Like the other 176 operating temples in The Church of Jesus Christ of Latter-day Saints, Virginia’s first house of the Lord is all about Jesus Christ.
“A temple is a symbol,” said Elder Kevin R. Duncan, executive director of the Temple Department. “Wherever one is, it’s a symbol that Jesus Christ is there. Inside, we learn about who we are and our eternal potential. We learn about what Heavenly Father really has in store for us if we follow Jesus Christ—and that only in and through Jesus Christ can we return to our Heavenly Father.”
“Everything we build into the temple has one purpose,” added Richmond Temple Project Manager Dan Holt. “[And that is] to bring us closer to our Savior, to help remind us of our relationship with Him and the importance of coming to the temple to improve, to progress and grow closer to our Savior and our Heavenly Father.”
This temple, first announced by Church President Russell M. Nelson in April 2018 and located in Glen Allen, is opening its doors to the public. Invited guests will tour this house of the Lord from March 21 to March 24, 2023. The public open house will then run from Saturday, March 25, to Saturday, April 15, 2023, except for Sundays and Saturday, April 1 (general conference).
The Richmond Virginia Temple will be dedicated on Sunday, May 7, 2023, in two sessions (10 a.m. and 1:30 p.m. Eastern Daylight Time), by President Dallin H. Oaks of the First Presidency. The dedicatory sessions will be broadcast to all congregations in the Richmond Virginia Temple district.
Because only faithful Latter-day Saints can enter the temple after its dedication, local members are eager to show the building to neighbors and friends during the open house.
Seth M. Roberts, Bishop of the Bon Air Ward in the Richmond Virginia Midlothian Stake, said he’s already had conversations with friends made at his gym.
“They’ve asked, ‘What about that temple? What is that? What is that building that’s going up in Glen Allen?’” Roberts said. “And it was a great opportunity to explain to them what a temple is and then to invite them to come.”
Temples differ from the Church’s meetinghouses. All are welcome to attend weekly Sunday worship services and other weekday activities at meetinghouses. The primary purpose of temples is for Latter-day Saints to participate in sacred ceremonies, such as marriages, which unite families forever, and proxy baptisms on behalf of deceased ancestors who did not have the opportunity to be baptized while living.
In short, temples are where Latter-day Saints make promises with God and learn of their divine origin and eternal potential made possible through Jesus Christ.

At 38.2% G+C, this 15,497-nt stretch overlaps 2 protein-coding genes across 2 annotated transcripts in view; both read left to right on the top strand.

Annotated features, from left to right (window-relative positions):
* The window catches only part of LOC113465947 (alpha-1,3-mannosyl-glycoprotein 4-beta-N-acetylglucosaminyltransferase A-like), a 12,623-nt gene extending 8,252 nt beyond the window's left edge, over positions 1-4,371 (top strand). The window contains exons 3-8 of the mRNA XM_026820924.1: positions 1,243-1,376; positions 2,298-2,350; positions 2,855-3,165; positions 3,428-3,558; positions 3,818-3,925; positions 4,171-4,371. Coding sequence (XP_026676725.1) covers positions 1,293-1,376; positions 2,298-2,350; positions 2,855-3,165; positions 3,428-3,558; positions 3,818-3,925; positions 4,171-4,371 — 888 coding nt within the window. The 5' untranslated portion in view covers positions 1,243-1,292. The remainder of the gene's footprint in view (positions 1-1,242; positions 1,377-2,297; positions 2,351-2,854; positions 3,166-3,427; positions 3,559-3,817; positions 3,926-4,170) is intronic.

“[Visitors] will feel the Holy Spirit,” said Mamie Kelley of Virginia, who is celebrating a decade as a Latter-day Saint. “And even though they may not recognize it as the Holy Spirit, they will feel something different and something tranquil and something that makes them feel good. And I think they will take that away and say to themselves, ‘Hmm. What was that? I really felt something.’”
Ashlee Stettler, another local member, said Virginians should know that this new temple is theirs too.
“The temple isn’t just the Church of Jesus Christ’s temple,” Stettler said. “It’s Virginia’s temple. You’ll recognize the architecture. It really captures that history of Virginia in its architecture. So, you’ll feel a sense of connection to it. You’ll feel a sense of Virginia and a sense of community. You’ll feel like it’s yours.”
The design reflects the local historical vernacular, a blend of Georgian, Federal, and Jeffersonian architecture, adapted from European styles. The temple site is set with a backdrop of dense wooded growth. The paths, lighting and landscaping are inspired by the gardens and grounds of historic Williamsburg, Virginia. Trees, hedges and flowers are local varieties, such as the dogwood (Virginia’s state tree and flower—dominant throughout the temple’s interior and exterior), magnolia, white oak, boxwood and Virginia bluebells.
“One of the key elements of a temple and temple design is to make sure that it belongs to the people of that area,” Holt said. “One of the best ways we can do that is to really tie ourselves into the history and tradition of the location where we are.”
Some of the building’s art glass comes from an old Protestant church on the East Coast of the United States. The piece depicts Jesus Christ as “The Good Shepherd” welcoming people to the temple.
Overall, the temple art glass’s blue, gold, and red colors pull from an early American color palette.
“Yet another connection both to our Savior and to the locale,” Holt said.
The Richmond Temple features four original pieces of art: “Shenandoah River” by Brad Aldridge; “The Waters of Autumn” by Adair Payne; “Tidewater Spring” by Adair Payne; “We Do Not Doubt Our Mothers Knew It” by Dan Wilson.
“The art tries to elevate our vision and help us look heavenward,” Elder Duncan said. “You’ll either see depictions of Jesus Christ Himself or scriptural narratives regarding Jesus Christ and His teachings.”
Holt added that the building artwork reveals the importance of three fundamental things.
“One is the family unit, one is our relationship with our Savior—specifically depictions of the Savior. And the other is the natural beauty and creations of our Heavenly Father,” Holt said.
Elder Duncan said the temple’s beauty and high standard of construction reflects God’s generosity and our need to give Him our very best.
“This is the house of the Lord,” Elder Duncan said. “He has spared no expense in giving us the most beautiful earth that we have to live on. And because we’re building His house, we strive to give our very best—our very best craftsmanship, the very best materials that we can.
“But,” he added, “it’s not ostentatious. It’s simplistic beauty that elevates one’s vision toward Christ.”